Resource item

Palmetto Trail improves Wateree Passage trailhead

STAFF REPORT

Thanks to the Richland County Conservation Commission, it’s now much easier to hike the Palmetto Trail’s Wateree Pass statewide, according to a news release.

Funding provided by the commission helped establish a new parking area/trailhead where SC 601 meets Old Bluff Road near Eastover, Lower Richland County. Once there, visitors can travel just over 11 miles along the remnants of the old SC Railway until they reach Sumter County and the Manchester State Forest trailheads and from Poinsett State Park.

Through a partnership with WholeSpire and a grant from Prisma Health, additional wayfinding signage along Wateree Passage has been provided. This partnership supported a recent guided hike and medical screening at the new parking lot at the trailhead.

The pass is one of the most diverse sections of the Palmetto Trail, crossing a variety of landscapes, from a beautiful river marsh to the edge of the “high hills of the Santee”. The trail ascends Molly’s Bluff (elevation 260 feet), one of the highest elevations in Sumter County. The cliff offers excellent views across the Wateree Marsh to Richland County.

The new trailhead includes a bike repair station for riders who need to fix a flat, inflate a tire, or perform a number of other small repairs during their trip. This is especially important for those traveling from the popular Fort Jackson bike paths to the Wateree Pass.



Mary Roe, executive director of the Palmetto Conservation Foundation, parent organization of the Palmetto Trail, praised the RCCC in the press release. “RCCC has always supported trails and seen the connection between trails and economic development, especially in more rural areas. We are very grateful for their continued interest in the Palmetto Trail sections that pass through Richland County. “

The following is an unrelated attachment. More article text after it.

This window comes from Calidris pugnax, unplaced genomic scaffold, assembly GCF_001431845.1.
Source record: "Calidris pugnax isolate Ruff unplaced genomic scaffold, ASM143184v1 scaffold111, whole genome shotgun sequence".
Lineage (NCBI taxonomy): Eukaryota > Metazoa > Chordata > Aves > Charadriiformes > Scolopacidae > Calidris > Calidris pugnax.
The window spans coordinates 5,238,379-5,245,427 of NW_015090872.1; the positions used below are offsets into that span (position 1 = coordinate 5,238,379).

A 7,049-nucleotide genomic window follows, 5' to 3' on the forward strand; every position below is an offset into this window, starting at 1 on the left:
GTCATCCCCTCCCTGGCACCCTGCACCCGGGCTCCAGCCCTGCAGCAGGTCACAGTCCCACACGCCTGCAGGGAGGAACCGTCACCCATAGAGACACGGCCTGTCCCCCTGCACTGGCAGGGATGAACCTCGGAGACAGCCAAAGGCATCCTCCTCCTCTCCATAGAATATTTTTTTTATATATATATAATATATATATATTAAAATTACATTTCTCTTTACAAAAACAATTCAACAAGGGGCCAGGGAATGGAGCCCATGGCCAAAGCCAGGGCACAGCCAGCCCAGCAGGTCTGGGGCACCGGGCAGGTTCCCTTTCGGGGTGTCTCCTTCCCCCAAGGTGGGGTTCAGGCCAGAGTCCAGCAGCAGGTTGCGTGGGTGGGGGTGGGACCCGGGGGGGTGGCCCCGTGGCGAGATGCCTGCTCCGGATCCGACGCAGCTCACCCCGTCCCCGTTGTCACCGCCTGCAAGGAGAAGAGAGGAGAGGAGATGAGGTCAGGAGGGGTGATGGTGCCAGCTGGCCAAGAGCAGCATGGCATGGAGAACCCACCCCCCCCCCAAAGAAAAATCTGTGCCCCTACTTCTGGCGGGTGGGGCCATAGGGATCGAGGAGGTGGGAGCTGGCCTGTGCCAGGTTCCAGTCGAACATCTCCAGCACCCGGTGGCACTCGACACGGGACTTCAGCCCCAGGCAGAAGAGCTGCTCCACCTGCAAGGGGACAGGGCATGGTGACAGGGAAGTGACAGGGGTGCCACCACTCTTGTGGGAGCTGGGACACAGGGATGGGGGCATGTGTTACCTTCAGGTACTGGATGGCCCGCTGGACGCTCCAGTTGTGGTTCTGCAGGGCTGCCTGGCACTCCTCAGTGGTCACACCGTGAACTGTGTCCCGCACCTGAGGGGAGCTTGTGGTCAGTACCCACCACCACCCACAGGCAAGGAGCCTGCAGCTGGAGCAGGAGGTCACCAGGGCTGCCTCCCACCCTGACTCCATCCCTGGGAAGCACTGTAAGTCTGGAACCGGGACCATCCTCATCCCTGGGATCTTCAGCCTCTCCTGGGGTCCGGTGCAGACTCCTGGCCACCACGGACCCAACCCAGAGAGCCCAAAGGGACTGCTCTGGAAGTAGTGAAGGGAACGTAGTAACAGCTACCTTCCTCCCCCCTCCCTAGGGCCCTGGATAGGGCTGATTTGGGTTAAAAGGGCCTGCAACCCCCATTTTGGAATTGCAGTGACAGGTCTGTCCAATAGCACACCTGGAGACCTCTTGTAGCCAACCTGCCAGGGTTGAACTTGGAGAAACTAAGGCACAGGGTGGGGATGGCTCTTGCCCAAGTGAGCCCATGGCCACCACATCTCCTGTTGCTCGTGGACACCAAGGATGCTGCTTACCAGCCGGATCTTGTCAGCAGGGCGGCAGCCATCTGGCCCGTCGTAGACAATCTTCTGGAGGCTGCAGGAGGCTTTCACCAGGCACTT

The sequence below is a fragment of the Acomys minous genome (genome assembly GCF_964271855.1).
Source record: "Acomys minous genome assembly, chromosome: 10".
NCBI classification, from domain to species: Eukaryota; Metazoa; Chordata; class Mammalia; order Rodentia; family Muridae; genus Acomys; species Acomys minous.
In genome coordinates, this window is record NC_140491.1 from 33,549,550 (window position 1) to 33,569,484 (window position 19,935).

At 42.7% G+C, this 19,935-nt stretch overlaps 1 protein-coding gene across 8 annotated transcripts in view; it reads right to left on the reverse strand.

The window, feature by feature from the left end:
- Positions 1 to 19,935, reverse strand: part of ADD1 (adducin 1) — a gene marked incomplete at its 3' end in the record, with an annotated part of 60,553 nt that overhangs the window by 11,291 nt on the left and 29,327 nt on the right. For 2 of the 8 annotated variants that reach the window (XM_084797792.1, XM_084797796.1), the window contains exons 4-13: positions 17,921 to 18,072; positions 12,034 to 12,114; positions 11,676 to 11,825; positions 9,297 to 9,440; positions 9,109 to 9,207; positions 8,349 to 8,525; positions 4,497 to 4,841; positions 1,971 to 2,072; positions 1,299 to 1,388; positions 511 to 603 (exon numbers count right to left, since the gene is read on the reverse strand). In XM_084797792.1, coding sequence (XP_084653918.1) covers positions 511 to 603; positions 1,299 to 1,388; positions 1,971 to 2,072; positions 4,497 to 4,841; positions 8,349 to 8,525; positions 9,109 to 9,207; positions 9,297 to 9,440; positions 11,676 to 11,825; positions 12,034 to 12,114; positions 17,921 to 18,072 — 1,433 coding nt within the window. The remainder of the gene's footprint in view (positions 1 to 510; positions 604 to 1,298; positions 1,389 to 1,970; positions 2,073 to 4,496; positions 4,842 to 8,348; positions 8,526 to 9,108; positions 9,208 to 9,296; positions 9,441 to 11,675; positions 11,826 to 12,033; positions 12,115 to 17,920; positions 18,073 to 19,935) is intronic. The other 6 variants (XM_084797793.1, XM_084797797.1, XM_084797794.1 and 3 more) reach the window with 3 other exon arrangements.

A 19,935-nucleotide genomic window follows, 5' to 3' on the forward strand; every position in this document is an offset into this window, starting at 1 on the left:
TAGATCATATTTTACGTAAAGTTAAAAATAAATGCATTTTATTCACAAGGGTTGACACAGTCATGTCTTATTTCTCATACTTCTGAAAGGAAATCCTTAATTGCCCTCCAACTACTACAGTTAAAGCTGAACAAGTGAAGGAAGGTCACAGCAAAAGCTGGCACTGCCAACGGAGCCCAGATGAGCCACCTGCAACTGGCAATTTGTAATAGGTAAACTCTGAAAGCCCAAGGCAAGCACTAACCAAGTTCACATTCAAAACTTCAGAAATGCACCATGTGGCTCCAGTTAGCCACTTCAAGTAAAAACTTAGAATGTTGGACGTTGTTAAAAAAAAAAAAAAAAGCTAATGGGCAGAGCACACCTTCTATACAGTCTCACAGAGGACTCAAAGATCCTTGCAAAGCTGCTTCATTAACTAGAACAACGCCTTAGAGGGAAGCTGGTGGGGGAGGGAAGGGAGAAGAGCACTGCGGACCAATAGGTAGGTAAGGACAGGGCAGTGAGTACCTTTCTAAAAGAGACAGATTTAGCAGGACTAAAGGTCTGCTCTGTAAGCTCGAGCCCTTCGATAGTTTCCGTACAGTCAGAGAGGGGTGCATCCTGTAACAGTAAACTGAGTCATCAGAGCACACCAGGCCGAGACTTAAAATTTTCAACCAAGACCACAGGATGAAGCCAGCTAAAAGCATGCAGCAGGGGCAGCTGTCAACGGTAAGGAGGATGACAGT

The location of the new trailhead near Eastover allowed it to serve as the base for a community hike last fall, bringing people to the trail who had never hiked it before. Roe adds, “We hope that by showing people how easy it is to find the trailhead and park there, we can encourage more people to get out and hike.”

The trailhead was constructed by the Palmetto Conservation Corps, a division of AmeriCorps within the Palmetto Conservation Foundation/Palmetto Trail umbrella. This group of young people live in neighborhoods in the Manchester State Forest and hike the Palmetto Trail from Awendaw in Charleston County to the Blue Ridge Mountains in Oconee County, often camping multiple nights at a time.

On the trail, they build new sections of trail, repair or rebuild bridges and boardwalks, and generally keep the Palmetto Trail in good condition. The Palmetto Conservation Corps is also available on a “paid service” basis to perform similar park and trail work for federal, state, or local entities.

Established by Richland County Council in 1998, the Richland County Conservation Commission is responsible for promoting the protection of the county’s natural, historic and cultural resources and promoting nature-based recreation and eco-heritage tourism.